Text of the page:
Reviewers rarely have the time, and often not the inclination, to return even to books they have praised and read them again, but two novels that pleased me enough this year to read them a second time are Michael Ondaatje’s Warlight and AN Wilson’s Aftershocks. Warlight is an atmospheric mystery, set in war-damaged London crying out to be made into a black-and-white movie. Aftershocks contrives to be both a comedy and a serious examination of religious faith in the wake of natural disaster. Both, in very different styles, are beautifully written.
The same may be said of three very good Scottish novels, all by strange coincidence set mostly on islands; Donald S Murray’s As the Women Lay Dreaming; The Sealwoman’s Gift by Sally Magnusson; and The Valley at the Centre of the World by Malachy Tallack. All were also first novels, though of course Murray and Magnusson are already well-established writers. Indeed, Murray also published a non-fiction book this year: The Dark Stuff, a fascinating meditation with stories of peatlands and moors in Scotland and northern Europe.
It would be almost unnecessary to draw attention to Ian Rankin’s latest Rebus novel were it not that In the House of Lies is at least as good as any of the previous 20 or so; a piece of very satisfying craftsmanship.
The Western Wind by Samantha Harvey was an unusual and intelligent historical mystery set in 15th century England , while Jonathan Coe’s Middle England, comic, sad and at times angry, is a better Brexit novel than one was entitled to expect at this stage in the process. Girl, Balancing & Other Stories by Helen Dunmore was a posthumous collection of stories assembled and edited by her son, a reminder of what we have lost by her premature death, and the books this fine novelist might have written.
I read three notable and richly enjoyable biographies. Diarmaid MacCulloch’s Thomas Cromwell: A Life is a work of wonderfully detailed scholarship which contrives to present both the private and political man. The respect, even affection, he has come to feel for Cromwell hasn’t prevented him from showing just how brutal and terrifying England was in the reign of the monstrous Henry VIII. I am Dynamite! by Sue Prideaux is an extraordinary and sympathetic life of Friedrich Nietzsche, which also shows how his work and thought have no often been grossly misunderstood, in part, even chiefly, because of the distorting editing practised after his death by his racist and proto-Nazi sister. James Buchan’s life of John Law, the Scots gambler, financier and innovative economist who for a few months in the early 18th century took over the finances of the French Crown and became on paper the richest man in the country, tells an utterly fascinating story, even if you have to be an alert reader not to be overwhelmed or crushed by the detail Buchan has assembled and deploys.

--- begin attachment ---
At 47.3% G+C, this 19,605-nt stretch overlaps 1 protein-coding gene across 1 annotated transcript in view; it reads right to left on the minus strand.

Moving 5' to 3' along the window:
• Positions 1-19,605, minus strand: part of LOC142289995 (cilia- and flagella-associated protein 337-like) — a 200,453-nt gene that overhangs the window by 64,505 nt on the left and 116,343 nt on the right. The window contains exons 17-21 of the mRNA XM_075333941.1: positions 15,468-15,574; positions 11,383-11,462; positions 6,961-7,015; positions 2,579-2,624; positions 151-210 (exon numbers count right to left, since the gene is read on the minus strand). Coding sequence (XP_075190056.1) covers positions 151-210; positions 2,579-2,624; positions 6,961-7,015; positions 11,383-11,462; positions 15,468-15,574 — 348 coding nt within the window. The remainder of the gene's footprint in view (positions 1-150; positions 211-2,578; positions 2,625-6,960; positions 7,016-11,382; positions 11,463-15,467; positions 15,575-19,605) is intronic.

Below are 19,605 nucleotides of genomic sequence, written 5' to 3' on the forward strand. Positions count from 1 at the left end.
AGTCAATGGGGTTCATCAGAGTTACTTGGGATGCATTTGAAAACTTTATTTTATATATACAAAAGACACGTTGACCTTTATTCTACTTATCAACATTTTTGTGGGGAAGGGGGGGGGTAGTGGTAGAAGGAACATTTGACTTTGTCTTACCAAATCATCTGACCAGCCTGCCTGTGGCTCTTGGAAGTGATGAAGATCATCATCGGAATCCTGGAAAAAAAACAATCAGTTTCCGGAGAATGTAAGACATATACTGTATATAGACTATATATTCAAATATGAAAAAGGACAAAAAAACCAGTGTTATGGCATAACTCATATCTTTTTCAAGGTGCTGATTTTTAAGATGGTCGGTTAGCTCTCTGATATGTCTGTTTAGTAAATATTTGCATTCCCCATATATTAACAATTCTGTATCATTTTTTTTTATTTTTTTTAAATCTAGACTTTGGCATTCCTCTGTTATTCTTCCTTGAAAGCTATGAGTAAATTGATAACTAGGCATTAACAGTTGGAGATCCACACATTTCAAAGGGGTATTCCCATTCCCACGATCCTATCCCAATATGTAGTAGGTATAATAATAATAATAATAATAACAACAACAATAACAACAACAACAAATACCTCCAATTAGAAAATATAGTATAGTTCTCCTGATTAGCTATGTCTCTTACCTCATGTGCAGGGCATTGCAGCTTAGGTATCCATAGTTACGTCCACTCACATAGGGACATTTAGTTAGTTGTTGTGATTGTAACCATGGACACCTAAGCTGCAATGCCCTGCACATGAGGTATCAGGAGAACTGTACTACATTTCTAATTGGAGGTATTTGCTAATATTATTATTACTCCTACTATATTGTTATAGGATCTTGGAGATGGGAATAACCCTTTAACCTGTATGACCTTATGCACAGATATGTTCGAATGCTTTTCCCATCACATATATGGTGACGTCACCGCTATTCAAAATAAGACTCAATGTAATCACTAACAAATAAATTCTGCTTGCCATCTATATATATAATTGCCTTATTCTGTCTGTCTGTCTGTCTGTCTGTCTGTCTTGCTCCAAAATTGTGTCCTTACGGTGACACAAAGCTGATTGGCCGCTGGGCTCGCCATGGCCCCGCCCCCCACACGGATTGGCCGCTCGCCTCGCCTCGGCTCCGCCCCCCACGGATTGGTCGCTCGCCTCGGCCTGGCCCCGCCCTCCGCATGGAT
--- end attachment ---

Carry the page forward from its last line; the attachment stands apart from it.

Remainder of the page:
Two other historical works are to be recommended. Antonia Fraser’s The King and The Catholics not only gives a clear account of the struggle for Catholic emancipation, but is a model of how history should be written for the common reader. Scotland Her Story, edited by Rosemary Goring, is a fascinating anthology of women’s writing over the centuries presenting an unusual slant on our nation’s history and culture. It stands in interesting contrast to Great Scottish Lives: Obituaries of Scotland’s Finest, edited by Magnus Linklater; not many women there, though I have no doubt he searched in vain for more.
It is difficult to know how to characterise The Murderer and the Minister by Stuart Kelly. In part it’s the story of how the Kirk dealt with the application of a convicted murderer to be ordained a minister in the Church of Scotland, in part a theological examination of questions of guilt, repentance and forgiveness, in part a memoir of Kelly’s own struggles with belief.
Finally, two enjoyable sports books: Arlott, Swanton and The Soul of English Cricket by Stephen Fay and David Kynaston blends biography, anecdotes and social history with uncommon skill. Rugby: Talking a Good Game, by Ian Robertson, is sub-titled “47 years of fun with the BBC,” and is as richly entertaining as anyone who has heard the author in his role as an after-dinner speaker would expect. Allan Massie